These programs are NOT on bennett or granny as they are not to be used for experiments. Should be on all others though.

How do I use tcpdump?
For the most part, just read the man page. But here are a few tips for this and any other data collection you do.
  • Always dump data to a local disk and copy it to your NFS space later. You can make a directory in /usr/tmp/. Use your login as the name. I'll leave it to you to consider why you would always want to dump to the local disk. Note: You should NOT store data for more than a few hours on the local disks. We may periodically wipe any old files from the local disks to maintain free space for others to work. Always move your data to your NFS space after you collect it.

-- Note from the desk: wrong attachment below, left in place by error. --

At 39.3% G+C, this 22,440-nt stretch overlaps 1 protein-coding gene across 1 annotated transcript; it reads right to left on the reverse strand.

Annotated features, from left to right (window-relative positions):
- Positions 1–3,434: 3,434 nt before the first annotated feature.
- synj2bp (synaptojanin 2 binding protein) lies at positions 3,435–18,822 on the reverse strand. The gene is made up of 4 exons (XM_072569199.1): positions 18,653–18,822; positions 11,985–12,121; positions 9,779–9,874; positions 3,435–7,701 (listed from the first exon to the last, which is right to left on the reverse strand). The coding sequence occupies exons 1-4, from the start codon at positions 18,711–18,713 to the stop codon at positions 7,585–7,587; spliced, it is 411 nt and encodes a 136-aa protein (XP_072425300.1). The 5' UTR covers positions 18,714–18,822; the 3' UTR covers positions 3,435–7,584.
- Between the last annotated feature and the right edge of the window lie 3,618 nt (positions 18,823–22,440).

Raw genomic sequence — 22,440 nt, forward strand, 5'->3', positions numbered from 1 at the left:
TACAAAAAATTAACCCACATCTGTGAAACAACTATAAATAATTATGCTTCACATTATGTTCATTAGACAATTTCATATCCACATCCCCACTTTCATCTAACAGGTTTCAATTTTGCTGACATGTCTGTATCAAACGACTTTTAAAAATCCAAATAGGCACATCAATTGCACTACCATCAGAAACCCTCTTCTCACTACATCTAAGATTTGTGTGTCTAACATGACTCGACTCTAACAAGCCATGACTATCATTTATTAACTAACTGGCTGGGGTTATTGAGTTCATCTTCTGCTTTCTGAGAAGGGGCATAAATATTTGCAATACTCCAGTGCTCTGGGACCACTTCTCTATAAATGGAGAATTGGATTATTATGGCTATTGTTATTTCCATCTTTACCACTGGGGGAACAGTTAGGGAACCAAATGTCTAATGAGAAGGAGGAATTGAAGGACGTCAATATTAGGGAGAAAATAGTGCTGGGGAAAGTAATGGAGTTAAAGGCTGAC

• Dump the data to a file in binary format (the -w option).
  • Use reasonable filtering when monitoring the network to limit the amount of data you collect.
  • Use more filtering when you examine the binary file to find the flows, etc. you are interested in.

Where is the tcpdump source?
You should be able to find the source and makefile for tcpdump in:
The makefile structure and separate locations for the *.[ch] vs. *.o files is a bit odd but you should be able to figure it out.
How can I get check to see if a machine is up?
Since the machines aren't connected to the department we use a If you ever have what you believe might be network connectivity problems in the lab, you can check things out with the script "/usr/home/bin/check".